In this classroom activity, students access sea surface temperature and wind speed data from a NASA site, plot and compare data, draw conclusions about surface current and sea surface temperature, and link their gained understanding to concerns about global climate change.

This video is about Greenland's ice sheet, accompanied by computer models of the same, to show how the ice is melting, where the meltwater is going, and what it is doing both on the surface and beneath the ice.

In this activity for undergraduate students, learners build a highly simplified computer model of thermohaline circulation (THC) in the North Atlantic Ocean and conduct a set of simulation experiments to understand the complex dynamics inherent in this simple model.

This short video examines the recent melting ice shelves in the Antarctica Peninsula; the potential collapse of West Antarctic ice shelf; and how global sea levels, coastal cities, and beaches would be affected.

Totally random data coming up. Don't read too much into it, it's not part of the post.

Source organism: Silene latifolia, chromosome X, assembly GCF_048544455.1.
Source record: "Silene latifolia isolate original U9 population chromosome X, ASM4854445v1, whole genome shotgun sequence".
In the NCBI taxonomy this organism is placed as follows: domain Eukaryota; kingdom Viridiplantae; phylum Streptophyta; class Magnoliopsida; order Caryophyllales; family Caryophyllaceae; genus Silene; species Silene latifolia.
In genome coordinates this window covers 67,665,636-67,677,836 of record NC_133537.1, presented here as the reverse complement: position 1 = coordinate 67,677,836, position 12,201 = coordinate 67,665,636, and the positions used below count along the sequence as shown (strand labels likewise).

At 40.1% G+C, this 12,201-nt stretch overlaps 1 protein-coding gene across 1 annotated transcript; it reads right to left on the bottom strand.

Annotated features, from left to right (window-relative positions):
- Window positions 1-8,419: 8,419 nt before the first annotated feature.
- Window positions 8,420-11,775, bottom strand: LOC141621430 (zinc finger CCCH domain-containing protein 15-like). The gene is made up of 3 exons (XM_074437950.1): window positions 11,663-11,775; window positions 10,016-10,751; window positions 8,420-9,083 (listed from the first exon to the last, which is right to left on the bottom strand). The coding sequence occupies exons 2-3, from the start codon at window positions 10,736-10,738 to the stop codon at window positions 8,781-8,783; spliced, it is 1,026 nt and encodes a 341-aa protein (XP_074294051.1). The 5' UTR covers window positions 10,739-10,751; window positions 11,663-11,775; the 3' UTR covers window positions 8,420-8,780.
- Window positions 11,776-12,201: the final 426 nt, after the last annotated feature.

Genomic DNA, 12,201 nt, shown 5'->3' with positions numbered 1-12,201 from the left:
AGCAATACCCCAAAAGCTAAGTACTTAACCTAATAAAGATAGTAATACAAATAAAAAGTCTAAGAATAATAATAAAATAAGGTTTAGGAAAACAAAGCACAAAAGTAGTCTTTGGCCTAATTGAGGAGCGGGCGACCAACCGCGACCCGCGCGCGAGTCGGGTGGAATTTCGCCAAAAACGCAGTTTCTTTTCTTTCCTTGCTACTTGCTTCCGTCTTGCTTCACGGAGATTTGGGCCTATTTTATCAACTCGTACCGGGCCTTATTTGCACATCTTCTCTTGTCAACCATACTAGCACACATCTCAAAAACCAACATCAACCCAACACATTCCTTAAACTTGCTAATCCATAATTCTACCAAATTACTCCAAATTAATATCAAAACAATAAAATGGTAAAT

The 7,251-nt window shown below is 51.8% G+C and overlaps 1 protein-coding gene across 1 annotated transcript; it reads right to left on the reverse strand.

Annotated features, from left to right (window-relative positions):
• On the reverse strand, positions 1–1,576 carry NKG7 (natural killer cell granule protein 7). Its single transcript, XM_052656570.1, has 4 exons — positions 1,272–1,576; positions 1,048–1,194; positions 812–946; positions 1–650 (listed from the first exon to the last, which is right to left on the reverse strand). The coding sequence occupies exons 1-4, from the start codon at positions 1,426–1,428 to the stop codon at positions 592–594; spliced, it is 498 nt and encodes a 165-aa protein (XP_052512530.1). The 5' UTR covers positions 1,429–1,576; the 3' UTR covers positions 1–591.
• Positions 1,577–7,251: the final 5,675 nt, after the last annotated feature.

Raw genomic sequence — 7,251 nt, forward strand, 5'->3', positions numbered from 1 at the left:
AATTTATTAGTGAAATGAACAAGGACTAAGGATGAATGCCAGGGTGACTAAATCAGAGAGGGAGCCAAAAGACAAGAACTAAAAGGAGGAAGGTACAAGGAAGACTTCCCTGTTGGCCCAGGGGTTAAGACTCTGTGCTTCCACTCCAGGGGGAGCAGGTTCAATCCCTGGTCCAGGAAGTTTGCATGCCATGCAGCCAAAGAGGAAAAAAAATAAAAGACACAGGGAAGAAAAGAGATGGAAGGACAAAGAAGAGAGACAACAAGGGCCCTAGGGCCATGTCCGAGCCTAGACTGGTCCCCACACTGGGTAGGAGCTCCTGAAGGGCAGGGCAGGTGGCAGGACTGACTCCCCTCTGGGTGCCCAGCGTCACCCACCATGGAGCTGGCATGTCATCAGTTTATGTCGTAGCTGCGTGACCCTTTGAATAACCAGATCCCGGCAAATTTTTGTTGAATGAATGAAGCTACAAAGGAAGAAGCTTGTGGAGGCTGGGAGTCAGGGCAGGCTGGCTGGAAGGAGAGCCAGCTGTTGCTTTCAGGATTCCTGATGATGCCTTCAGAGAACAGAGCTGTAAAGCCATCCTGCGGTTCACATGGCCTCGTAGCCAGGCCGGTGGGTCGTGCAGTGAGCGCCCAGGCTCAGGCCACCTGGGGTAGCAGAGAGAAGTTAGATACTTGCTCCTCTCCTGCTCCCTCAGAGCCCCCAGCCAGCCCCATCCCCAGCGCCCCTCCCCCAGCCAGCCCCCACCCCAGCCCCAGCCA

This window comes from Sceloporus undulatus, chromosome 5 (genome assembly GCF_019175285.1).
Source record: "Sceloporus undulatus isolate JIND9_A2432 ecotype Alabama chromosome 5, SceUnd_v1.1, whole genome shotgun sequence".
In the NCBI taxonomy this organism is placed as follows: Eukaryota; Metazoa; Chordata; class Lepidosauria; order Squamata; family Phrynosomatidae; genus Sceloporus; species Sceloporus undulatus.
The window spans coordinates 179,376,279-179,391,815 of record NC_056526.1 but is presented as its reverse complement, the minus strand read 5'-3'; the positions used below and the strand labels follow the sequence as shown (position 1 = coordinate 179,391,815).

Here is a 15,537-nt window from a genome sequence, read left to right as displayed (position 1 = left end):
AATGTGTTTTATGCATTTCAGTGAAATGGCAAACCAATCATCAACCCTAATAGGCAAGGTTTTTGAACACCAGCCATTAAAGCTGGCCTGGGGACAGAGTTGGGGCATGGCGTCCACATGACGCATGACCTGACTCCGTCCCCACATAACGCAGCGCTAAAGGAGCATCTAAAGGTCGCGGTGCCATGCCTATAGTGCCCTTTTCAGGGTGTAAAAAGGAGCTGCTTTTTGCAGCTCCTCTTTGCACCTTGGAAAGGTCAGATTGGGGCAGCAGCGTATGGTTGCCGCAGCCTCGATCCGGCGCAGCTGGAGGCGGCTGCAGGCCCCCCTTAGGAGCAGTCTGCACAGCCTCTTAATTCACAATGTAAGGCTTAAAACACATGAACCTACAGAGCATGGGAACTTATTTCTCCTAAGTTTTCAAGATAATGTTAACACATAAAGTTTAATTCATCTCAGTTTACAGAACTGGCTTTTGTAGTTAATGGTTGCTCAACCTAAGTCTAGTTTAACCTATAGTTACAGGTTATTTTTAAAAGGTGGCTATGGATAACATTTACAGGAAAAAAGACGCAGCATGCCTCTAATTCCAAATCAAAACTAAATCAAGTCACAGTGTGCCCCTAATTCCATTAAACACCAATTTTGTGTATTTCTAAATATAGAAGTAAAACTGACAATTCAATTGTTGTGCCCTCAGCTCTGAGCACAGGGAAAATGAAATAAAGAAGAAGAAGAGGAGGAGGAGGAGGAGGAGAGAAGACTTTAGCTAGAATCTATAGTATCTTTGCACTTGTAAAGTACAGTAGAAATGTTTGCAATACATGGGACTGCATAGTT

This video highlights the work of climate scientists in the Amazon who research the relationship between deforestation, construction of new dams, and increased amounts of greenhouse gases being exchanged between the biosphere and the atmosphere.

In this activity, students use authentic Arctic climate data to unravel some causes and effects related to the seasonal melting of the snowpack and to further understand albedo.

An activity focusing on black carbon. This activity explores the impacts of the use of wood, dung, and charcoal for fuel, all which generate black carbon, in developing countries.

The Climate Momentum Simulation allows users to quickly compare the resulting sea level rise, temperature change, atmospheric CO2, and global CO2 emissions from six different policy options projected out to 2100.

This beautifully filmed and produced video describes the changes that global warming is already bringing to Northern Canada and Greenland. Local people describe changes to ecosystems, impacts on culture and life styles, and the challenges of melting permafrost. Ship captains describe changes in navigational channels and fjords. Scientists describe changes in albedo and permafrost, as well as increased pollution transported from outside the Arctic (the Grasshopper effect).

This short, engaging video created by NASA presents a complex topic via a simple analogy. The idea of positive and negative feedback is demonstrated by Daisyworld - a world with black and white flowers growing on it.

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